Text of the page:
The changes allowing venues to keep pokies signage up despite ban

The changes allowing venues to keep pokies signage up despite ban
The changes allowing venues to keep pokies signage up despite ban
By Anthony Segaert

Three months ago the Minns government announced all pubs and clubs would have to remove outdoor advertising promoting so-called VIP Lounges containing poker machines.

Gaming Minister David Harris said the “extremely prominent” signs put children and other community members at risk of “gambling harm”, promising to shut down the signs for “the health and wellbeing of our communities”.

Before and after: The Royal Sheaf Hotel is one of multiple pubs adjusting signage to fit within new legislation but still appeal to poker machine users.Credit: Google Maps/Supplied

Images of dragons and coins as well as words such as “VIP Room”, “Golden Room” and “Players’ Lounge” in connection with poker machines were outlawed.

Fast-forward three months, with the ban to start on Friday, some pubs and clubs already face accusations of using wordplay and colour schemes to tell locals: the pokies are still here.

At The Royal Sheaf Hotel in Burwood, located directly opposite a primary school, a huge digital sign had until recently shone the words “Phòng VIP” (“VIP Room” in Vietnamese) and other similar words in gold, red and blue text.

Today, that hotel, owned by the Nelson Meers Group, which owns the second-most profitable pokies venue in the state, has ditched the phrase from the screen and replaced it with its initials “RSH” rotating in a circle that looks almost identical to a coin. A deep red outline boxes the sparkling glittery background of the sign.

“You look at [that sign] and everyone knows exactly what that means,” said Jim Wackett, a campaigner at Wesley Mission, a not-for-profit that provides counselling to people addicted to poker machines.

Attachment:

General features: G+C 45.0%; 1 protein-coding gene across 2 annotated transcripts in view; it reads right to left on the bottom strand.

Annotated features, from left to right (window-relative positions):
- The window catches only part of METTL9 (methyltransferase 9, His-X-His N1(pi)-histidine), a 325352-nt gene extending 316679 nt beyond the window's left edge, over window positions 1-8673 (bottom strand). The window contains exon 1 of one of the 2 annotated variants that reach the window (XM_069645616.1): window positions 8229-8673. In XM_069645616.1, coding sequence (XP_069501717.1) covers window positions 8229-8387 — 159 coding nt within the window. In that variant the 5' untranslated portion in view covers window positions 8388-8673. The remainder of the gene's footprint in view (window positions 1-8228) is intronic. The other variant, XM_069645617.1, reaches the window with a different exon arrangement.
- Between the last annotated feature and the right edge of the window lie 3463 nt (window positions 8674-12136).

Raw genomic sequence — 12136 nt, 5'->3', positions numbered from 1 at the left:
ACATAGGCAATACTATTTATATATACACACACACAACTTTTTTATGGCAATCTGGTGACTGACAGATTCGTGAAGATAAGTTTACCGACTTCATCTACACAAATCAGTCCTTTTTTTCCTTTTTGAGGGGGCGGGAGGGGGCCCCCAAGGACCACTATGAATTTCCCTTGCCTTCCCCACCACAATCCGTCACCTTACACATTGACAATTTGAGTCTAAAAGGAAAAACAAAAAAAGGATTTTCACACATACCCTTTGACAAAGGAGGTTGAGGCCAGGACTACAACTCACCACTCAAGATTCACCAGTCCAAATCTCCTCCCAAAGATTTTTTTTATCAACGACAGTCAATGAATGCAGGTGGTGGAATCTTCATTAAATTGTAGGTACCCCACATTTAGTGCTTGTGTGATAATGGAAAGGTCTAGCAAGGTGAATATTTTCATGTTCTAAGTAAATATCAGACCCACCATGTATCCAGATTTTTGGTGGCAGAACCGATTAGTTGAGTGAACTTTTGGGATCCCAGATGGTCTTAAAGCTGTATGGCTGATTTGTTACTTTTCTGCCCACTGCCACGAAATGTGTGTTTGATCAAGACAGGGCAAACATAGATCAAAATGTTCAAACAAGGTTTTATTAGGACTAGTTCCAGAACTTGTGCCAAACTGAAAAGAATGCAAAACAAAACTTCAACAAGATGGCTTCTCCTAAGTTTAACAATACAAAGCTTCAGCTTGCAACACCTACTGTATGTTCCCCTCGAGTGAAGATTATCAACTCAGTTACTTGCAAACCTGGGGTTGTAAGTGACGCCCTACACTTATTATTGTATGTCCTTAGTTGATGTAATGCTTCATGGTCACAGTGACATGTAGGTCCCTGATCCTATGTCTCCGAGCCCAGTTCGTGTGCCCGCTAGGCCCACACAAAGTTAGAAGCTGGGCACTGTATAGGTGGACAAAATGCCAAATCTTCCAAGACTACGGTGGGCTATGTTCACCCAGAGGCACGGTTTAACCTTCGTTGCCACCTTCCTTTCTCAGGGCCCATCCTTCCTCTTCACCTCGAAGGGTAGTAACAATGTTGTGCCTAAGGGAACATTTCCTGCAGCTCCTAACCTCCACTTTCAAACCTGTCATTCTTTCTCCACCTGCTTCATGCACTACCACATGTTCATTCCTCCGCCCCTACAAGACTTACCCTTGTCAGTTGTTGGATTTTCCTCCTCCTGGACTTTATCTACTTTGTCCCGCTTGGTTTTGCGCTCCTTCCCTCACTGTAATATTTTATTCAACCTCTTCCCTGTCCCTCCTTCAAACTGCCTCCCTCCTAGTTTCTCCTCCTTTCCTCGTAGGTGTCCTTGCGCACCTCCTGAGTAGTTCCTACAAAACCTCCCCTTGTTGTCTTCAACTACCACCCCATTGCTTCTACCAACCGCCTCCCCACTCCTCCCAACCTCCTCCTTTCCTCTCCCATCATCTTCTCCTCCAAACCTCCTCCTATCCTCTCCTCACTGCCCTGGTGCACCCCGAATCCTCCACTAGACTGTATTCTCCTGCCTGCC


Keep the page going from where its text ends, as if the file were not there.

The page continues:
“We have been [acclimatised] to understand what these colour schemes [signify],” he said.


“People who suffer from poker machine addiction have neural pathways that are triggered by colours and signs, so people walking down the street are almost just as likely to be triggered by those signs.” He cited Wesley Mission’s gambling counsellors who reported this occurring in extensive numbers.

The technique is reflected in pubs and hotels across Sydney. A near-identical look has been employed at The Oasis on Beamish, a Campsie hotel. There, “OBH” sits on the same rotating gold-coloured circle. But it’s not a coin.

Oasis on Beamish in Campsie features signage similar in colour and style to earlier VIP Lounge signs.

Oasis on Beamish in Campsie features signage similar in colour and style to earlier VIP Lounge signs.

The changes are the latest in a years-long game of cat and mouse between Liquor and Gaming NSW and publicans. Outdoor gaming signage has been illegal in the state since 2001 – but venue operators have slowly adapted imagery and terms to circumvent laws and inform the public that poker machines are inside.

“The Gaming Act is quite specific in that it bans signage that could be reasonably understood by people to indicate the presence of poker machines,” Wackett said. But a spokesperson for Gaming Minister David Harris could not clarify whether the specific examples provided by the Herald would be in breach of the new rules.

They said while there is no offence for advertising the name or operating hours of a venue, authorities “will take into account all circumstances in assessing whether particular signage may be non-compliant”.

“For example, if a sign solely promotes the venue’s gaming room (rather than general trading) hours it may nonetheless be considered in breach of the legislation,” they said.

The state government has previously said it will adopt a “staged approach” to the law’s implementation, with Liquor and Gaming authorities inspecting venues from Friday but only fining them up to $11,000 from December 1.

The refreshed rules are also part of a number of measures introduced by the Minns government to tackle gambling addiction across the state. A hot-button issue at the March election, both parties promised to act against NSW’s 100,000 poker machines. But Labor was regularly attacked by anti-gambling advocates who argued the party’s failure to endorse a cashless gaming card left the state unable to appropriately tackle gambling harm and money laundering.

Since July, the state government has reduced how much money can be put in new machines from $5000 to $500, and introduced new legislation that bans donations from clubs with pokies to political parties.

The venue owners did not respond to requests for comment.

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